References

Credibility and Trust

The following is a list of statements by prominent physicians who have scientifically studied and used the aMMP-8 biomarker technology in daily practice and have gained practical experience with it. That the technology stands for quality has been repeatedly proven hundreds of times over. More than just a theory, the biomarker has been validated in practice.

If you would like to send us a statement describing your practical experience with aMMP-8 technology, please write to us. We look forward to hearing from you.

”The novel aMMP-8 test method is one of the first commercially

available tests which opens up the possibility to optimize therapy and

prevention of periodontal disease.” March 2010

Prof. Dr. Ulrich Schlagenhauf
Head of the Department of Periodontology, University of Würzburg,
President of the German Society for Periodontology (DGP)

”Regarding cardiovascular diseases, pathologically excessive MMP-8 has

been implicated in atherosclerotic plaque

destabilization and rupture through its capacity to thin the protecting

collagenous fibrous cap.“ March 2010

Prof. Timo Sorsa PhD
Department of Cell Biology of Oral Diseases,
Institute of Dentistry, University of Helsinki, Helsinki, Finland

”From a cardiological point of view, the careful consideration

of the dental status becomes more important. The MMP-8 rapid test is an important

‘link’ for interdisciplinary communication.” May 2010

OA PD Dr. med. Heinrich Körtke
Head of the Institute for Applied Telemedicine, Clinic for Thoracic and Cardiovascular Surgery,
Heart and Diabetes Center, Bad Oeynhausen

“Active-aMMP-8 is an ideal test which is quantitative, highly sensitive

and specific, reproducible, and easy to perform.” August 2010

Maria Emanuel Ryan, D.D.S., Ph.D.
Professor of Oral Biology and Pathology, Associate Dean for Strategic Planning and External Affairs,
Medical Staff University Hospital, Practice Limited to Periodontics, Stony Brook University

“In my opinion, health communication can be optimized.

Enlightening the population regarding the connection between periodontitis

and overall health could help in this effort.” March 2010

Laurenz Meyer
Economist, CDU politician, Bundestag member ret.,
CDU General Secretary ret., CDU Economic Policy Spokesman ret., Berlin

“In order to ensure high quality in medicine, a stringent

diagnosis, therapy and aftercare concept is necessary – an interdisciplinary

approach is desirable in this context.” December 2010

Dr. med. dent., oec. med. Björn Eggert
Dentist, health economist and quality manager, Director of the goDentisDKV Academy

MMP-8 as a point-of-care biomarker of periodontitis, periimplantitis, and cardiovascular systemic diseases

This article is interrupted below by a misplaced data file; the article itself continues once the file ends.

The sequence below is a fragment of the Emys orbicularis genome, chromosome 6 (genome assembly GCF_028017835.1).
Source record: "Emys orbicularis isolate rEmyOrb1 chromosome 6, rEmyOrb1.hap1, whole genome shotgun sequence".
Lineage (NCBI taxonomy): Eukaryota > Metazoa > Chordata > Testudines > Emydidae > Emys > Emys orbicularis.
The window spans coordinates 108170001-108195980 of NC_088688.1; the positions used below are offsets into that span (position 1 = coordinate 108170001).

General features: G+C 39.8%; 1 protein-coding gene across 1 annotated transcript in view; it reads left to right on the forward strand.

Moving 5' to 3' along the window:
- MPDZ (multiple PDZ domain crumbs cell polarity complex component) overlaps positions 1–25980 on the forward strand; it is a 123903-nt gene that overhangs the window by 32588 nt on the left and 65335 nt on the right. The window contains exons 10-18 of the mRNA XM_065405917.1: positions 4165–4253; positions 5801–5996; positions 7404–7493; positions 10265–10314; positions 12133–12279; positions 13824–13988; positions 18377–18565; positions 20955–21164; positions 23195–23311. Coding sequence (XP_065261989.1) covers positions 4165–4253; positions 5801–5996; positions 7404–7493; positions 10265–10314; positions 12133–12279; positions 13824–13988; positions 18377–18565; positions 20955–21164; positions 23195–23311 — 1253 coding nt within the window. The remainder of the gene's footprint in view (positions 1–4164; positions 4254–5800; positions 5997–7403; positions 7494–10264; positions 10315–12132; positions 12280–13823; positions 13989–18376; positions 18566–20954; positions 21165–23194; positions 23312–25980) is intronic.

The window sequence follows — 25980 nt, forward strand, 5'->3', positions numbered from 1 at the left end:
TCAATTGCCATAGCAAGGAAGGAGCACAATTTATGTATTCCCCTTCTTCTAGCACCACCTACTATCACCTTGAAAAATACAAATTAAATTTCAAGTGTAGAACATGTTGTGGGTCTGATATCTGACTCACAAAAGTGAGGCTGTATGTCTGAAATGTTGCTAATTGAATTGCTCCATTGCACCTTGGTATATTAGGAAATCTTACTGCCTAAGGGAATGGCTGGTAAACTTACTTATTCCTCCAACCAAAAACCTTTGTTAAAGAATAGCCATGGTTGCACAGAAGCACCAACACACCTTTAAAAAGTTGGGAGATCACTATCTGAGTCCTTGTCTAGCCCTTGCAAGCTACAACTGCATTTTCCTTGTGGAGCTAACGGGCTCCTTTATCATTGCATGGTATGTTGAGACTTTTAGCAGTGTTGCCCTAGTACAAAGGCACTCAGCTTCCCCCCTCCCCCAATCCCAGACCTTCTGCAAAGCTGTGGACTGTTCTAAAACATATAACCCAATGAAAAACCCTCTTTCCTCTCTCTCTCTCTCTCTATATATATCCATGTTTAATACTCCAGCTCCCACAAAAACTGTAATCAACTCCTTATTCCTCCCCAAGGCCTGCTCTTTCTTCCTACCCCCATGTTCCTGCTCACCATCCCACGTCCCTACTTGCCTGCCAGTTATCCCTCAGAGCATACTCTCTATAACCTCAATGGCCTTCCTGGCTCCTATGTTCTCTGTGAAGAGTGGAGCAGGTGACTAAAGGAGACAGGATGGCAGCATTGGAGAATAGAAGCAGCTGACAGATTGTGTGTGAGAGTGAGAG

Neutrophil collagenase or collagenase-2 (matrix metalloproteinase

[MMP] -8) belongs to collagenase subgroup of

MMP super family. MMP-8 is catalytically most competent

enzyme to initiate type I collagen and extracellular matrix

degradation associated to periodontal and peri-implant

tissue destruction leading to tooth and dental implant loss.

Regarding cardiovascular diseases pathologically excessive

MMP-8 has been implicated to atherosclerotic plaque

destabilization and rupture through its capacity to thin

the protecting collagenous fibrous cap. During the initiation

and course of inflammatory responses in periodontal,

peri-implant and cardiovascular diseases proinflammatory

mediators including especially MMP-8 are up-regulated

not only in affected tissues but also in secreted diseaseaffected

oral fluids (gingival crevicular fluid [GCF], periimplant

sulcular fluid [PSF], mouth-rinse and saliva) as

well as in serum (Sorsa et al. Oral Dis 2004, Sorsa et al. Ann

Med 2006, Tuomainen et al. ATVB 2007).

Regarding periodontitis, peri-implantitis and cardiovascular

diseases oral fluid and serum MMP-8 analysis has proved

to an objective biomarker that has been evaluated and confirmed

as an indicator of health, pathologic processes and

pharmacologic response to therapeutic intervention (Sorsa

et al. Oral Dis 2004, Sorsa et al. Ann Med 2006, Tuomainen

et al. ATVB 2007, Reinhardt et al. J Periodontol 2010). Oral

fluids i.e. GCF, PISF, mouth-rinse and saliva, are easily and

non-invasively collected for the site and patient-specific

diagnostic analysis in periodontitis and peri-implantitis

(Sorsa et al. 2004, 2006).

For diagnosis and monitoring of cardiovascular diseases

plasma and or serum sample collection is required (Tuomainen

et al. ATVB 2007, 2008). Research has consequently

been conforted with a need for development for innovative

point-of-care diagnostic tests for MMP-8 (Sorsa et al. Oral

Dis 2010, Gursoy et al. J Clin Periodontol 2010, Leppilahti

et al. Oral Dis 2010).

Prof. Timo Sorsa, PhD

Helsinki, Finland, March 2010

Prof. Timo Sorsa PhD
Department of Cell Biology of Oral Diseases,
Institute of Dentistry, University of Helsinki, Helsinki, Finland

aMMP-8 as a tool for precise diagnostics and improved follow-up therapy in all medical disciplines

At the Institute for Applied Telemedicine (IFAT) at the Heart and

Diabetes Center NRW of Ruhr-University Bochum

more than 1,600 patients are treated telemedically every year

in order to perform good pre- and postoperative follow-up.

The treatment guideline, “Move the information

and not the patient”, is our motto and

ensures that the quality of patient care will continue to increase”.

As an NRW center of excellence for telemedical